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Modified Legendre Collocation Block Method for Solving Initial Value Problems of First Order Ordinary Differential Equations

DOI: 10.4236/oalib.1104565    210 Downloads   460 Views  

ABSTRACT

In this paper, block procedure for some k-step linear multi-step methods, using the Legendre polynomials as the basis functions, is proposed. Discrete methods were given which were used in block and implemented for solving the initial value problems, being continuous interpolant derived and collocated at grid points. Some numerical examples of ordinary differential equations were solved using the derived methods to show their validity and the accuracy. The numerical results obtained show that the proposed method can also be efficient in solving such problems.

1. Introduction

Many problems in celestial and quantum mechanics, nuclear, theoretical physics, astrophysics, quantum chemistry and molecular dynamics, are of great interest to scientists and engineers. These problems are mathematically modelled by using ordinary differential equation of the form:

f ( x , y , y , y , , y ( n ) ) , y ( a ) = y 0 , y ( a ) = y 1 , , y ( n 1 ) ( a ) = y n (1)

where on the interval [ a , b ] has given rise to two major discrete variable methods namely, one step and multistep methods commonly known as linear multi-step methods. Many authors have worked on the direct solution of (1), among which are Lambert [1] , Fatunla [2] , Sarafyan [3] , Awoyemi [4] and Kayode [5] . Each of them worked on the development of several methods for solving Equation (1) directly without having to reduce to system of first order differential equations. For instance, in Awoyemi [4] , methods were developed to solve second order initial value problems which are the mathematical formulation for systems without dissipation. Fatunla [2] considered a step-by-step method based on the classical Runge-Kutta method; Hairer and Wanner [6] developed Nystrom type method for initial value problem for first order differential equations in which the conditions for the determination of the parameters of the methods were mentioned. Also, Henrici [7] and Lambert [1] improved the derivation of linear multi-step methods with constant coefficients for solving first order equation with initial conditions.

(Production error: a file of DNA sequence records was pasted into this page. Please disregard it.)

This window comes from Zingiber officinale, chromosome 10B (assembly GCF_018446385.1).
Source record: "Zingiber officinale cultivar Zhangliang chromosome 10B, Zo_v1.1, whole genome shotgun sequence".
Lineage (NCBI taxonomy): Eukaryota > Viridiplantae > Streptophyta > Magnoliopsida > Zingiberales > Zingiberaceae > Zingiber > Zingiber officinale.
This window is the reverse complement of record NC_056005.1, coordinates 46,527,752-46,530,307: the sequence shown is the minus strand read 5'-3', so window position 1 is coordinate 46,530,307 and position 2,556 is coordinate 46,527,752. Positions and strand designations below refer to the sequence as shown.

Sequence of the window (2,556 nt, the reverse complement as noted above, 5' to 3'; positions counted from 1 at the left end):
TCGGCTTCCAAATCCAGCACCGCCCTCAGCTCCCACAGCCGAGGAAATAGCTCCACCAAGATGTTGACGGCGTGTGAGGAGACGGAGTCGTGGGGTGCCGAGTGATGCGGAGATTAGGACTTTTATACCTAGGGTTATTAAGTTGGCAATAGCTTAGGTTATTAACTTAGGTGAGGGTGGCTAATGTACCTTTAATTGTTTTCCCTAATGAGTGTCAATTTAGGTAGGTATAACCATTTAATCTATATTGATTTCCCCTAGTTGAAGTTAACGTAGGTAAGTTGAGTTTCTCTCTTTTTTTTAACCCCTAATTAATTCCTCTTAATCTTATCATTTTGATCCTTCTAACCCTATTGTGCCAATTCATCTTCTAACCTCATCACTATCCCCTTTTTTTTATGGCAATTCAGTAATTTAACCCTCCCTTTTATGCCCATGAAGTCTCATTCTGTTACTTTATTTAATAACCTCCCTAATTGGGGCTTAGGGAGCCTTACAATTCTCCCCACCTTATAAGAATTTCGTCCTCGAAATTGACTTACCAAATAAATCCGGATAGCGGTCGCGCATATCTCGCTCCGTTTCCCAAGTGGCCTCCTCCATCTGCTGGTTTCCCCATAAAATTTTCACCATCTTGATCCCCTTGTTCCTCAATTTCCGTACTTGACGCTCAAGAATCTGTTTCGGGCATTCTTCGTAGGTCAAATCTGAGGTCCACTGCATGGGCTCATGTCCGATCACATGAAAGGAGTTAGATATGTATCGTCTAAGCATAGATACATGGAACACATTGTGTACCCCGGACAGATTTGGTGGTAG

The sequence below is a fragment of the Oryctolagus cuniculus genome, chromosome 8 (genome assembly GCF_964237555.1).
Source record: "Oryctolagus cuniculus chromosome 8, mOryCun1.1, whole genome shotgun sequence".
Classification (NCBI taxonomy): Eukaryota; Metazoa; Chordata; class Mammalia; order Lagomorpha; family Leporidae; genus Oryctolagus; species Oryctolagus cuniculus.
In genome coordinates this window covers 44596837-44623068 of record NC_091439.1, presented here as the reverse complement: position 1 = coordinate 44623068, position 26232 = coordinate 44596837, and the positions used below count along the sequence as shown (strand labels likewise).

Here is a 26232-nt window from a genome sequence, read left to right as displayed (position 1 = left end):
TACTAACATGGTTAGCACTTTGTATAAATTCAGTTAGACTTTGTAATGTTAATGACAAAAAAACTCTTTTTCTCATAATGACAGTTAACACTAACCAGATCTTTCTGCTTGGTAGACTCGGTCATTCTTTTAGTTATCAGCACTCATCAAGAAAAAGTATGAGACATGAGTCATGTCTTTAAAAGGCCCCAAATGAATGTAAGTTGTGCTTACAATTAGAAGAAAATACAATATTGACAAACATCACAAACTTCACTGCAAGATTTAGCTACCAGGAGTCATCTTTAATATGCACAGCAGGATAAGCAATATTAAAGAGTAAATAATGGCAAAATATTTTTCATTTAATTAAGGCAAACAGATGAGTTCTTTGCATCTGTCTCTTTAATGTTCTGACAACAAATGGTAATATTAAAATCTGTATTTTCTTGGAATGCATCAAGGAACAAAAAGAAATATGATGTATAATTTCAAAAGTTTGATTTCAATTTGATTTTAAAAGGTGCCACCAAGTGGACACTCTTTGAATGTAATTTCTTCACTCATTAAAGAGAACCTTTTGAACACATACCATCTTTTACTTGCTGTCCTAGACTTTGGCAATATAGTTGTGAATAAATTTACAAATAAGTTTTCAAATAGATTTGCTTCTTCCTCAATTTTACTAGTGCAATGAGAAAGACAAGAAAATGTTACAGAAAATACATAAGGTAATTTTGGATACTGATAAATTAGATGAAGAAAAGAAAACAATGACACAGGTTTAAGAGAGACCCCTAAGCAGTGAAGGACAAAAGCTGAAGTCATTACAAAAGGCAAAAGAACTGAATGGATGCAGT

In Awoyemi [8] , linear multi-step methods with continuous coefficient for initial value problem of the first order differential equations in the predictor-corrector mode were proposed, based on collocation method with power series polynomial as basis function, and Taylor series algorithm to supply starting values. Continuous linear multi-step method is useful in reducing the step number of a method and still remains zero-stable; it has greater advantage in the sense that better error estimates guaranteed easy approximation of solution to all points of integration interval. Moreover, Awoyemi (1995) adopted the hybrid methods and proposed a two-step hybrid multi-step method with continuous coefficients for the solution of a first order initial value problem based on the collocation at selected grid points, using off-grid points to improve the order of the method implemented on the predictor-corrector mode. Other researchers who have studied hybrid method include Adee and Onumanyi [9] , and Yahaya and Badmus [10] .

Furthermore, many researchers had developed interest on improving the numerical solution of initial value problems of ordinary differential equation. Consequently, the development of a class of methods called block method is one of the outcomes. This was proposed by Milne [11] , and it was found that it generates approximations continuously at different grid points in the interval of integration; it is less expensive in terms of the number of function evaluations compared to the linear multi-step methods. Chu and Hamilton [12] also proposed a generalization of the linear multi-step method to a class of multi-block methods where step values are obtained all together in a single block. Jator (2007) and Jator et al. (2005) proposed five-step and four-step self starting methods which adopt continuous linear multi-step method to obtain finite difference method applied respectively as a block for the direct solution of the first order initial value problem. Also, in Yahaya and Mohammed (2010), Chebyshev polynomial was considered as trial function. Ajileye et al. adopted Laguerre collocation approach for continuous hybrid block method. Other scholars that adopted block methods include Omar and Suleiman [13] [14] [15] and Areo and Adeniyi [16] . Abualnaja (2015) developed a block procedure with linear multi-steps using Legendre polynomials but did not include the block schemes. Thus, in this paper, Legendre polynomial is used as a basis function to derive some block methods for the solution of first order ordinary differential equation, which extends the work of Abualnaja (2005).